To identify the symptoms that may indicate the development of skin cancer there is an test, called ABCD, which is done by observing the characteristics of the blemishes and spots to check to see if the symptoms correspond to the cancer. The observed characteristics are:
- Asymmetry of the lesion: if half of the lesion observed is different from the other, it may be indicative of cancer;
- Rough edge: when the outline of the spot, mark or blemish is not smooth;
- Color: if the mark, spot or blemish has different colors, such as black, brown and red;
- Diameter: if the mark, spot or blemish have a diameter greater than 6 mm.
These characteristics can be observed at home, and can help to identify possible skin cancer lesions, but the diagnosis should always be done by a physician. Therefore, when you have a mark, spot or blemish with these characteristics it is recommended to make an appointment with the dermatologist.
The best way to identify any change in the skin is to observe the entire body, including the back, behind the ears, head and also the soles of your feet, about 1 to 2 times a year, facing the mirror. Irregular spots, marks, or blemishes that change in size, shape, or color, or wounds that do not heal for more than 1 month, should be evaluated.
A good option, to facilitate the test, is to ask someone to look at all of your skin, especially your scalp, for example, and take photos of the larger signs to watch their evolution over time.
Other symptoms that may indicate skin cancer
Although most skin cancers have the above characteristics, there are other symptoms that may also indicate the development of cancer. These symptoms vary according to the type of cancer and can be:
1. Symptoms of Non-Melanoma Skin Cancer
The signs of non-melanoma skin cancer can be:
- A small white or reddish wound or lump on the skin that may cause itching;
- Wound or lump in the skin, which grows rapidly and forms a conical, accompanied by secretion and itching;
- A wound that will not heal and bleed for several weeks;
- Growing wart.
Basal cell carcinoma and squamous cell carcinoma are two types of non-melanoma cancer, more frequent, less severe, and easier to heal. However, squamous cell carcinoma when diagnosed at an advanced stage may in certain cases spread to other organs of the body.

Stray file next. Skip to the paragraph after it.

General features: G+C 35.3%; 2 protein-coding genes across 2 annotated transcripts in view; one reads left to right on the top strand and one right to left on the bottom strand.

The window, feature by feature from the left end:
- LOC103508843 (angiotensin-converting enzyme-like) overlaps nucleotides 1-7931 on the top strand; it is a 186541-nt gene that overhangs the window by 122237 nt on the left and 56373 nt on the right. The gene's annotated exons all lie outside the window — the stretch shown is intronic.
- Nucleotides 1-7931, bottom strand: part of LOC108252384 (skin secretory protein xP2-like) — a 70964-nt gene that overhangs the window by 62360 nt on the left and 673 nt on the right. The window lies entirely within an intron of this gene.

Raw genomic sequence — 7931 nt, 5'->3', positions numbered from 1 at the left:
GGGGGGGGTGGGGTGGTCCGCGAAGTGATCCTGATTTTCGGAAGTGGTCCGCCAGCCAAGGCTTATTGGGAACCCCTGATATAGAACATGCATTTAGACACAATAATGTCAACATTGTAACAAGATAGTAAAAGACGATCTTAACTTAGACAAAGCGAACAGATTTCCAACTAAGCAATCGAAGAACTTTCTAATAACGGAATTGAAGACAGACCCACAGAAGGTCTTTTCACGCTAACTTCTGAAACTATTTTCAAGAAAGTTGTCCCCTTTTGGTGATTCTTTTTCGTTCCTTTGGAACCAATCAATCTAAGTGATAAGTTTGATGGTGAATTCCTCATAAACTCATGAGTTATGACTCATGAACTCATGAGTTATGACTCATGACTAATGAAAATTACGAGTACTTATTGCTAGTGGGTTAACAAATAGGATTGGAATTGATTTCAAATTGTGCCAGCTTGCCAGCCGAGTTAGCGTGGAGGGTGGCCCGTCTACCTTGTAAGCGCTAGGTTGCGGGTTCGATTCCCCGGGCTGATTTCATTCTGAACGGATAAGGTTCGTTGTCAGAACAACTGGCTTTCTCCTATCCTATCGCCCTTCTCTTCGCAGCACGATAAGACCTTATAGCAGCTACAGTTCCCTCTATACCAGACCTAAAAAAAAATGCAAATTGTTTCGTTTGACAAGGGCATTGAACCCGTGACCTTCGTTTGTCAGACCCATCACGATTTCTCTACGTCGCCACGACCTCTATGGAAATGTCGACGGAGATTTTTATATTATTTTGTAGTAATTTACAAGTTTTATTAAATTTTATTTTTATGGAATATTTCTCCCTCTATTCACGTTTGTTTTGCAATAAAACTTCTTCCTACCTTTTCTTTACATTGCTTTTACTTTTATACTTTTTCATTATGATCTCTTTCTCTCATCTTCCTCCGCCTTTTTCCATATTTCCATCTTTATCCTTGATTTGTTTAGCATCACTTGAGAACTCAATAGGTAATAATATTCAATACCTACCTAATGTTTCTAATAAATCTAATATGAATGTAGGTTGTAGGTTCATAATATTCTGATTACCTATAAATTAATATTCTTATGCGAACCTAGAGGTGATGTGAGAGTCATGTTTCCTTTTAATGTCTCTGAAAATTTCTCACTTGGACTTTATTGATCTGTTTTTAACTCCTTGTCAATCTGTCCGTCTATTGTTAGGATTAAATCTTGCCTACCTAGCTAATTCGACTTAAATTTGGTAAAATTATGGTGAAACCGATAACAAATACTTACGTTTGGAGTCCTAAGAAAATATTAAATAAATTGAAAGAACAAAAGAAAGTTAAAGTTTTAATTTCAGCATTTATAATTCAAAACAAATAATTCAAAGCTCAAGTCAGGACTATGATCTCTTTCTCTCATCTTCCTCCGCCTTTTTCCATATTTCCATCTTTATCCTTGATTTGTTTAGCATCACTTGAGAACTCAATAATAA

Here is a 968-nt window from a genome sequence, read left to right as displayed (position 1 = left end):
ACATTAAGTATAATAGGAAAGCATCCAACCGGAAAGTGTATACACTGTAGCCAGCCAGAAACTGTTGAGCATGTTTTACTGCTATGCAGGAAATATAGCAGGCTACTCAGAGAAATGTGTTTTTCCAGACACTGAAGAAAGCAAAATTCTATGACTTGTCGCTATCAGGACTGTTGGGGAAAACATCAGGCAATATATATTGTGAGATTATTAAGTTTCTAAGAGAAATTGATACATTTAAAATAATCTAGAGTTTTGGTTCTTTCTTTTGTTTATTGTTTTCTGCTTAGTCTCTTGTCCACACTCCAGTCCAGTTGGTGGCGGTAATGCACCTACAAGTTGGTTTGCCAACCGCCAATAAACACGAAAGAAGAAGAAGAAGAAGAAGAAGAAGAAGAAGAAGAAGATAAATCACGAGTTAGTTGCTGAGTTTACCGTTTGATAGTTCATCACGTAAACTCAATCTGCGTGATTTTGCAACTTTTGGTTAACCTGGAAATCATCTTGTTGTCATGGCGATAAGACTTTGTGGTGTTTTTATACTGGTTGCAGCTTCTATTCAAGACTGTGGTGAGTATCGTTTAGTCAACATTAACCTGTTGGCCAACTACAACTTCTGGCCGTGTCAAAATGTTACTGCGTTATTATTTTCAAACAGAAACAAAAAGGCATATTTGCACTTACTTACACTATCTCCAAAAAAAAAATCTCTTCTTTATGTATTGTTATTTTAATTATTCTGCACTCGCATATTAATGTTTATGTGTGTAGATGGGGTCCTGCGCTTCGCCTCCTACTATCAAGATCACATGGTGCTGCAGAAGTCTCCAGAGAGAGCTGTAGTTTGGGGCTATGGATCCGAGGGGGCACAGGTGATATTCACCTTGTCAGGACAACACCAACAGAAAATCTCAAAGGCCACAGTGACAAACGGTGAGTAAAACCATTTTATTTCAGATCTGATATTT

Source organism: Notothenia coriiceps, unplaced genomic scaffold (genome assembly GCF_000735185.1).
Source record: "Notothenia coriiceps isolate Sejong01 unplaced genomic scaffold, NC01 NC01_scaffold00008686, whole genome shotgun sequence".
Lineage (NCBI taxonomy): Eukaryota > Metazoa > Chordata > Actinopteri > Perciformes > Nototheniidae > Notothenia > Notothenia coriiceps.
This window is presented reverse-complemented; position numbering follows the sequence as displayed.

2. Melanoma skin cancer
The symptoms of Melanoma skin cancer may be a pimple or dark sign on the skin, with irregular borders, accompanied by symptoms such as itching and peeling of the skin.
Malignant melanoma is the most dangerous skin cancer of all, and can cause changes in an already existing mark or spot, such as an increase in size and change in color or shape. The main cause of melanoma is prolonged exposure to the sun, hence the importance of using sunscreen daily and avoiding too much exposure to the sun.
When to go to the doctor
You should go to the dermatologist whenever you see changes in a mark, spot or blemish. In most cases, a sign with changes is not cancer and in these situations, the doctor may ask for periodic appointments to see if there have been changes to the skin, or even choose to remove the spot surgically to prevent the cancer from developing.
How is the diagnosis and treatment for skin cancer done
The diagnosis of skin cancer is done by a dermatologist or oncologist, who does a specific and detailed analysis of the spot, mark or blemish using a special magnifying glass, through ABCD examination, analyzing the shape, size, color and diameter of the spot. At the end of this test, if the doctor suspects skin cancer, he can ask for more tests, such as a biopsy of the lesion, for example. However, if the change is not cancer, the doctor may indicate other courses of treatment for the wound, such as pills or ointments.
The treatment of skin cancer depends on the type of cancer and the stage of the cancer, and may include performing surgery, radiotherapy or chemotherapy. In addition, the sooner skin cancer treatment is started, the more chances there is of cure.